SEOUL, Feb. 27 (Xinhua) -- South Korea's central bank cut the country's 2020 economic growth outlook to 2.1 percent Thursday on worry about the COVID-19 outbreak.
Bank of Korea (BOK) said in a statement after the rate-setting meeting that the real gross domestic product (GDP), adjusted for inflation, was forecast to grow 2.1 percent this year. It was down from a 2.3-percent expansion estimated three months earlier.
Outlook for consumer price inflation was unchanged at 1.0 percent. It was far below the BOK's mid-term inflation target of 2.0 percent.
The downward revision came amid the growing concern over the surge in recent days of the COVID-19 infection in South Korea.
As of Thursday morning, the number of infected patients totaled 1,595, up 334 from the previous day.
The virus infection soared for the past week, with 1,230 new cases reported from Feb. 19-26. The country raised its four-tier virus alert to the highest "red" level on Sunday.
BOK Governor Lee Ju-yeol and six other monetary policy board members decided to leave the benchmark seven-day repurchase rate unchanged at a record low of 1.25 percent.
The decision was not unanimous. Two members claimed a 25-basis-point rate cut, raising a possibility for the BOK to slash the target rate to a fresh low of 1.00 percent as early as in April.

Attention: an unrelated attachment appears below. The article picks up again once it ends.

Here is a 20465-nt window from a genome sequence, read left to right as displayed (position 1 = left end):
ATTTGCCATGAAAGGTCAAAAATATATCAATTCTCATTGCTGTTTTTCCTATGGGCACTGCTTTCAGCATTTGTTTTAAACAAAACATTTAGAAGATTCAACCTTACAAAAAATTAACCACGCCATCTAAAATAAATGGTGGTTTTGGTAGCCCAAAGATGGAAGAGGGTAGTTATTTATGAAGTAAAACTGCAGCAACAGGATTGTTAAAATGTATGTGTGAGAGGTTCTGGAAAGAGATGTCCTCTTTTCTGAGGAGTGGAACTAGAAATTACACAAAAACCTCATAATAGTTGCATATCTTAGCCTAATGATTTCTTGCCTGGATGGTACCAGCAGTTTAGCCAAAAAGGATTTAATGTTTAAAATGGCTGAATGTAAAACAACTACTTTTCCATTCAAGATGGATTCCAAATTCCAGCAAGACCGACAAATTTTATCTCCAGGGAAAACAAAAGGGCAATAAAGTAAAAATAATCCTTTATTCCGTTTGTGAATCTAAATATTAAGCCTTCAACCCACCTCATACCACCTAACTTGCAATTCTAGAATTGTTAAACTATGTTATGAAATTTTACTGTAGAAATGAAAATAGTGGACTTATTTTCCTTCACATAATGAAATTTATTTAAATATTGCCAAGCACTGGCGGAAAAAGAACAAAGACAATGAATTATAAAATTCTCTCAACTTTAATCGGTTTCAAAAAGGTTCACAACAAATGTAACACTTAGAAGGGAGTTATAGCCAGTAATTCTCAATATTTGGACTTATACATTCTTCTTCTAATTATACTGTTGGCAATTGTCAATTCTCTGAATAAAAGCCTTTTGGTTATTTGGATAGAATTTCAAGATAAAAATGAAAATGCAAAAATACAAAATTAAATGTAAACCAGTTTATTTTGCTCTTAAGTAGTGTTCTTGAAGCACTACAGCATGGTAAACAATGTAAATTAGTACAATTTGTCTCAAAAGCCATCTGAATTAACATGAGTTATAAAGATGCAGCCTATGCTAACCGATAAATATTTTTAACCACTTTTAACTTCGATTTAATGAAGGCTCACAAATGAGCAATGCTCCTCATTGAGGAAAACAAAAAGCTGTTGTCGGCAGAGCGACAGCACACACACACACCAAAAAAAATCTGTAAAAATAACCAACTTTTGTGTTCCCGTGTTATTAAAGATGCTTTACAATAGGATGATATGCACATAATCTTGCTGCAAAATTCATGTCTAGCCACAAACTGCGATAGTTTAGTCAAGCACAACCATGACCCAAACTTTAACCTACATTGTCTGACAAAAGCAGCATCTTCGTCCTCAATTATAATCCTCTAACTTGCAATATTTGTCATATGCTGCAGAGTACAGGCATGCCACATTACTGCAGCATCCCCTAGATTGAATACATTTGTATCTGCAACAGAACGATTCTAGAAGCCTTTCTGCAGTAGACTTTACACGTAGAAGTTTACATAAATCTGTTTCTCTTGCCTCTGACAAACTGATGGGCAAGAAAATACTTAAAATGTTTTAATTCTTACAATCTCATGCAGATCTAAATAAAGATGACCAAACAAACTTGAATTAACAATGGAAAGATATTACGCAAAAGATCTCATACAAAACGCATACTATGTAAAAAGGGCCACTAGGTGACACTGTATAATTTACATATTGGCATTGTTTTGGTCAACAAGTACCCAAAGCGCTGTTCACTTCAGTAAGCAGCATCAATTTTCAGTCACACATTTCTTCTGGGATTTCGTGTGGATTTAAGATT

Lee told a press conference after the rate-setting meeting that the COVID-19 outbreak already worsened consumer spending and the services industry, including tourism, eatery and lodging, and wholesale and retail sectors.
The governor noted that a significant part of the negative effect would be focused on the first quarter, estimating that there was a possibility for the South Korean economy to have a negative growth in the first quarter.
The BOK forecast that the negative effect from the virus outbreak would be short-term and limited after peaking in March.
The central bank said in the statement that the growth trend of the economy was expected to gradually be enhanced with private consumption and export coming out of slump, amid the expansionary fiscal policy and the recovering facility investment.
South Korean President Moon Jae-in ordered government officials Monday to draw up a supplementary budget to support the virus-hit regions and industries. The Moon government's 2020 budget was a record 512.5 trillion won (422.8 billion U.S. dollars).
Outlook for this year's private consumption growth was cut to 1.9 percent from 2.1 percent estimated three months earlier. The first-half forecast was slashed from 1.9 percent to 1.1 percent, but the second-half outlook was increased from 2.2 percent to 2.6 percent.
The BOK said private consumption was projected to weaken in the short-term amid the virus spread, before turning around rapidly with the virus calming down.
Facility investment was forecast to gain 4.7 percent this year, down from the previous growth outlook of 4.9 percent.
Outlook for goods export growth was lowered to 1.9 percent from the previous 2.2 percent, but forecast for current account surplus was raised from 56 billion U.S. dollars to 57 billion U.S. dollars.
Investment in the construction sector was predicted to reduce 2.2 percent amid the government's efforts to control speculative investment in the real estate market.
Meanwhile, the BOK maintained its 2021 growth forecast at 2.4 percent and next year's headline inflation outlook at 1.3 percent each.